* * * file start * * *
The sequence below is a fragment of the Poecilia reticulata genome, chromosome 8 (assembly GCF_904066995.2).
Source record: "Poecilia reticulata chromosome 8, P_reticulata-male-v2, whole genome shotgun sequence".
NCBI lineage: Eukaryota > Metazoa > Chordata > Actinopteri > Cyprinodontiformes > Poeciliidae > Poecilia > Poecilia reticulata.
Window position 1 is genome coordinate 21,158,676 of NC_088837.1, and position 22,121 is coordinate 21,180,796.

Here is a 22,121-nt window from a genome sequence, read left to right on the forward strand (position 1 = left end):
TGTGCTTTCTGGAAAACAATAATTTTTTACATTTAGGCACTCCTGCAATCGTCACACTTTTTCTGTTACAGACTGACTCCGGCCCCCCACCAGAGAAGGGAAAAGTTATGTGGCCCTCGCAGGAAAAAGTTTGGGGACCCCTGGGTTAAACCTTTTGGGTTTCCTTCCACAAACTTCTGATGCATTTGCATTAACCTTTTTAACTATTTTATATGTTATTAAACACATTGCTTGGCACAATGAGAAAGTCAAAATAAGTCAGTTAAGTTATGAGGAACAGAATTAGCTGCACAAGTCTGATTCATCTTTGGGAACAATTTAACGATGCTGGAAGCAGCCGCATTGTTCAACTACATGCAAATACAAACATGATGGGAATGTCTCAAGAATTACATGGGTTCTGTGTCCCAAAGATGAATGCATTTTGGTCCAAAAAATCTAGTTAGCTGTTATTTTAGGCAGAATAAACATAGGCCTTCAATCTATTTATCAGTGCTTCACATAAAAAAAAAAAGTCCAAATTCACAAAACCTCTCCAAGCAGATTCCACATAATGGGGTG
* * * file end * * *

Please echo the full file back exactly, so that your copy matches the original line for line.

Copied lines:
The sequence below is a fragment of the Poecilia reticulata genome, chromosome 8 (assembly GCF_904066995.2).
Source record: "Poecilia reticulata chromosome 8, P_reticulata-male-v2, whole genome shotgun sequence".
NCBI lineage: Eukaryota > Metazoa > Chordata > Actinopteri > Cyprinodontiformes > Poeciliidae > Poecilia > Poecilia reticulata.
Window position 1 is genome coordinate 21,158,676 of NC_088837.1, and position 22,121 is coordinate 21,180,796.

Here is a 22,121-nt window from a genome sequence, read left to right on the forward strand (position 1 = left end):
TGTGCTTTCTGGAAAACAATAATTTTTTACATTTAGGCACTCCTGCAATCGTCACACTTTTTCTGTTACAGACTGACTCCGGCCCCCCACCAGAGAAGGGAAAAGTTATGTGGCCCTCGCAGGAAAAAGTTTGGGGACCCCTGGGTTAAACCTTTTGGGTTTCCTTCCACAAACTTCTGATGCATTTGCATTAACCTTTTTAACTATTTTATATGTTATTAAACACATTGCTTGGCACAATGAGAAAGTCAAAATAAGTCAGTTAAGTTATGAGGAACAGAATTAGCTGCACAAGTCTGATTCATCTTTGGGAACAATTTAACGATGCTGGAAGCAGCCGCATTGTTCAACTACATGCAAATACAAACATGATGGGAATGTCTCAAGAATTACATGGGTTCTGTGTCCCAAAGATGAATGCATTTTGGTCCAAAAAATCTAGTTAGCTGTTATTTTAGGCAGAATAAACATAGGCCTTCAATCTATTTATCAGTGCTTCACATAAAAAAAAAAAGTCCAAATTCACAAAACCTCTCCAAGCAGATTCCACATAATGGGGTG